Los antiguos templos y cementerios de Filipinas son verdadera propriedad de los respectivos vecindarios ó en su representación de los municipios, porque se han levantado en solares donados por los vecinos, ó de la propriedad del Estado ó del Municipio respectivamente, y fueron construidos con fondos y obreros municipales para su proprio servicio spiritual, sin que conste en ninguna parte que los vecinos havan cedido á la Iglesia Romana su propriedad; sino qu muy por el contrario, el Estado ó el Municipio siempre ha ejercido como proprietario, consteando los gastos de su conservación y dando para ello obreros municipales polistas y dando siempre entender que los parrocos eran meros administradores, como que hasta les pagaba sueldo, así como á sus coadjutors; esto és el Gobierno ejercía y costeaba la que se llamada Patronato.21

The old churches and cemeteries of the Philippines are truly the property of the respective neighborhoods or in their representation of the municipalities, because they were built on land donated by the neighbors, or out of the property of the State or the Municipality respectively and were built with funds and municipal workers for their own spiritual service, without it being recorded anywhere that the residents have ceded their property to the Roman Church. On the contrary, the State or the Municipality has always acted as the owner of the property, paying the expenses of its conservation and providing for it municipal workers and always giving the impression that the parish priests were mere administrators, and even paying them a salary, as well as their coadjutors; that is, the Government exercised and paid for what is called Patronage.

The piece developed these ideas further by arguing that, since the Philippines was now free from Spanish rule, the churches ought to be the property of the people that built them, and who had now organized themselves into a free church. This idea is closely connected to the redistribution of colonially possessed land that took place at the same time and can easily be seen as pointing toward the people of the country taking possession of the same, even if this was realized first by the church with regard to ecclesiastical properties and then by the wider society.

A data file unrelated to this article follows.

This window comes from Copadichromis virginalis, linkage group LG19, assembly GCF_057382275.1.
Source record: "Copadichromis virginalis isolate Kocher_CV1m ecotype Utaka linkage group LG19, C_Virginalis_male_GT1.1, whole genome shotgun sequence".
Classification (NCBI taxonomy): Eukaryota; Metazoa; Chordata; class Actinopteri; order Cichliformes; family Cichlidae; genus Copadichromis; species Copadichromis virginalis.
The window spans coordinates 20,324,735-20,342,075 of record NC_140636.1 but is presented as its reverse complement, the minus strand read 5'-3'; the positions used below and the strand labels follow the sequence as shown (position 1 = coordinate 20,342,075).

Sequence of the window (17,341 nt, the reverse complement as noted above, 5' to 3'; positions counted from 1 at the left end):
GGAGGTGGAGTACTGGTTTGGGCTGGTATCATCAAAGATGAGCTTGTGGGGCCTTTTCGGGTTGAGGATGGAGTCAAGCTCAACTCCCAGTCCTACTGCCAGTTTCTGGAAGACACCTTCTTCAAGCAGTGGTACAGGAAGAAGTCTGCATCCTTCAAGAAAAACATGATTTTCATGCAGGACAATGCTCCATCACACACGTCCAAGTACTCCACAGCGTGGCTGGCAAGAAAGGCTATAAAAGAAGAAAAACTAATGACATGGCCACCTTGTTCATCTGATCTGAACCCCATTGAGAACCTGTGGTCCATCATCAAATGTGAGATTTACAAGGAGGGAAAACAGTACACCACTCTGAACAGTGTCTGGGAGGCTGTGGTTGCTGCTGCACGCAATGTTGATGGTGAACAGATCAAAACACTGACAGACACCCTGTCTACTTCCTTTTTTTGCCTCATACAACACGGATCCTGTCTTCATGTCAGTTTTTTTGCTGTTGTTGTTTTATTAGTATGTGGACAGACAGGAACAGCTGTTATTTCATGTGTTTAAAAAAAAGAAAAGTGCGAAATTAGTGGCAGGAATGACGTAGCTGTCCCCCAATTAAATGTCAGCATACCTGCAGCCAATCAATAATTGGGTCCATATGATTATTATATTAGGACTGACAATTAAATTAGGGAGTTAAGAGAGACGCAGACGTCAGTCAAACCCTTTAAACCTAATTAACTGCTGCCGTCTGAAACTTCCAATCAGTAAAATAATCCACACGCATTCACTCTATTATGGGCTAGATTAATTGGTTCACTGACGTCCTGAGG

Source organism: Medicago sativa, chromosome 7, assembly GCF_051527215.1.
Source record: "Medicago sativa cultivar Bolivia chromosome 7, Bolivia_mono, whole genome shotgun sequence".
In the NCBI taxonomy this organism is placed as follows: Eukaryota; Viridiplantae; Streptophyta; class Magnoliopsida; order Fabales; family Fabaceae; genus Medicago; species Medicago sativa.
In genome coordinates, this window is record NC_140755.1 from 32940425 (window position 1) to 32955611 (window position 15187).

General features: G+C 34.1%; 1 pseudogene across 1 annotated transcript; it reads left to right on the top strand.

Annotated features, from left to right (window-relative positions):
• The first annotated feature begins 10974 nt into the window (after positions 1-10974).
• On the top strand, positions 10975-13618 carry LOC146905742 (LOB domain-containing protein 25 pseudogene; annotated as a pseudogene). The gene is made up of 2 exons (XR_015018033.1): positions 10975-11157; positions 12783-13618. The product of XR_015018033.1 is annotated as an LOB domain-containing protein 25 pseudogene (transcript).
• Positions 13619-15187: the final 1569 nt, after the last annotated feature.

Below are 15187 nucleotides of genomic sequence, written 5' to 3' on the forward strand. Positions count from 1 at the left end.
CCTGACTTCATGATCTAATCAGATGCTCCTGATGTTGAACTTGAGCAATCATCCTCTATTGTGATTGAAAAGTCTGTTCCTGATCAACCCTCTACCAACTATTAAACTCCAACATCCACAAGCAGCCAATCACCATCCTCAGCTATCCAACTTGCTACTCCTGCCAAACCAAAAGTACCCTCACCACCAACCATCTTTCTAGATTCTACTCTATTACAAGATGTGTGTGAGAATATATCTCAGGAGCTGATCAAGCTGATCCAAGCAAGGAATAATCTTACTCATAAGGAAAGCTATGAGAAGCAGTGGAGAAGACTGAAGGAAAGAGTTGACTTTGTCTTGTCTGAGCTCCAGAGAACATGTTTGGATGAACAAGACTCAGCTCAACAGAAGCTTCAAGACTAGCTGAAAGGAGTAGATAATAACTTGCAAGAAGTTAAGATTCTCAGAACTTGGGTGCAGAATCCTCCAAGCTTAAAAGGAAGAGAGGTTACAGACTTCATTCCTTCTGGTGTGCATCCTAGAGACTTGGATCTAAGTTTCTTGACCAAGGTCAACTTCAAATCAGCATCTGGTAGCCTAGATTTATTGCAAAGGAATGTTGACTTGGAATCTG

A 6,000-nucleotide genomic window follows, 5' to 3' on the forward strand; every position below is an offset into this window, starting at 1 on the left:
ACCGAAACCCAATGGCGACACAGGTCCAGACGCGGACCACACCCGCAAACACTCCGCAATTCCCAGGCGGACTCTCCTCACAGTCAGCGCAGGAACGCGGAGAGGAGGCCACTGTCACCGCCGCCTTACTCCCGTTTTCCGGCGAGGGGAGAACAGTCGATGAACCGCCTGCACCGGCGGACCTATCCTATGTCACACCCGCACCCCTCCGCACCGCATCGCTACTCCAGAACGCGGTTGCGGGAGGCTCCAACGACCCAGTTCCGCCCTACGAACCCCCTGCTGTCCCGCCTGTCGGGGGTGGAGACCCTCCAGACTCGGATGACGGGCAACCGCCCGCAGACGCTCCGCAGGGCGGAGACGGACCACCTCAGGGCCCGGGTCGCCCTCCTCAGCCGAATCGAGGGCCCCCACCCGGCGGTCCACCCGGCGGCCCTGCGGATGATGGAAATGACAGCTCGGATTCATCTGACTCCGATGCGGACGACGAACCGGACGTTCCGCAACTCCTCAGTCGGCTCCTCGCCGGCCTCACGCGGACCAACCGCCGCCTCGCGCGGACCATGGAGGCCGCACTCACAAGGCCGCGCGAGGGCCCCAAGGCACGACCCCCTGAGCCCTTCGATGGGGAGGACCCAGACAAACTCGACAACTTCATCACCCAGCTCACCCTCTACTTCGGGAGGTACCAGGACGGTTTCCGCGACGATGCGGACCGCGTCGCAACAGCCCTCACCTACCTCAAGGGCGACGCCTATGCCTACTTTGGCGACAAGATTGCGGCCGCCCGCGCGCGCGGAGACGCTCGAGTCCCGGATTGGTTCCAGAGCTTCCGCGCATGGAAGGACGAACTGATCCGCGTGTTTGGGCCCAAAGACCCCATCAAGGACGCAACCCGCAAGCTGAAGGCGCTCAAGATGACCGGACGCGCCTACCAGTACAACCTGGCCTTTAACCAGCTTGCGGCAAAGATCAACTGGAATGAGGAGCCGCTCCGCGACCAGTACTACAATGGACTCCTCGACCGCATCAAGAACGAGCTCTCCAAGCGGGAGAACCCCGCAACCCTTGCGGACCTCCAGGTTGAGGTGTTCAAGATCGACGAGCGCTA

On a less material plane, another freedom was emphasized repeatedly – freedom of conscience and of thought, presented as a divine gift from the Creator and, hence, a characteristic of humans in their paradisaical state. This was to be exercised within the new free church (Doctrina y Reglas constitucionales I.2.V), which also translated into the freedom to read books (Doctrina y Reglas constitucionales, I.2.VIII).22 All of these elements, as well as their coherence, were also indicated by the heraldic motto of the IFI, which not only indicated that the church was “Pro Deo et Patria,” but also that its core values were “Scripturae, Scientiae, Caritas en Libertas.”

Thus, the IFI espoused a belief in freedom as a key dimension of (redeemed) humankind and sought to embody this freedom in its own life, both in general and, at least in its liturgy, by claiming a direct connection with the freedom of the Philippines. Thus, the IFI embodied in a proleptic fashion both the future of humankind and the future of the nation, the freedom of which could be seen as a realization of God’s liberating salvation. In this thinking, dogmatic questions regarding, for example, the doctrine of God and the understanding of salvation were inextricably bound up with questions concerning theological anthropology and ecclesiology. These, in turn, provided a blueprint for human society as a whole, given that the scope of salvation was not the church, but humankind, the future of which the church, through its life of witness, worship, and service, anticipated. To further reflect on this, the next section presents the discourse on prefigurative politics.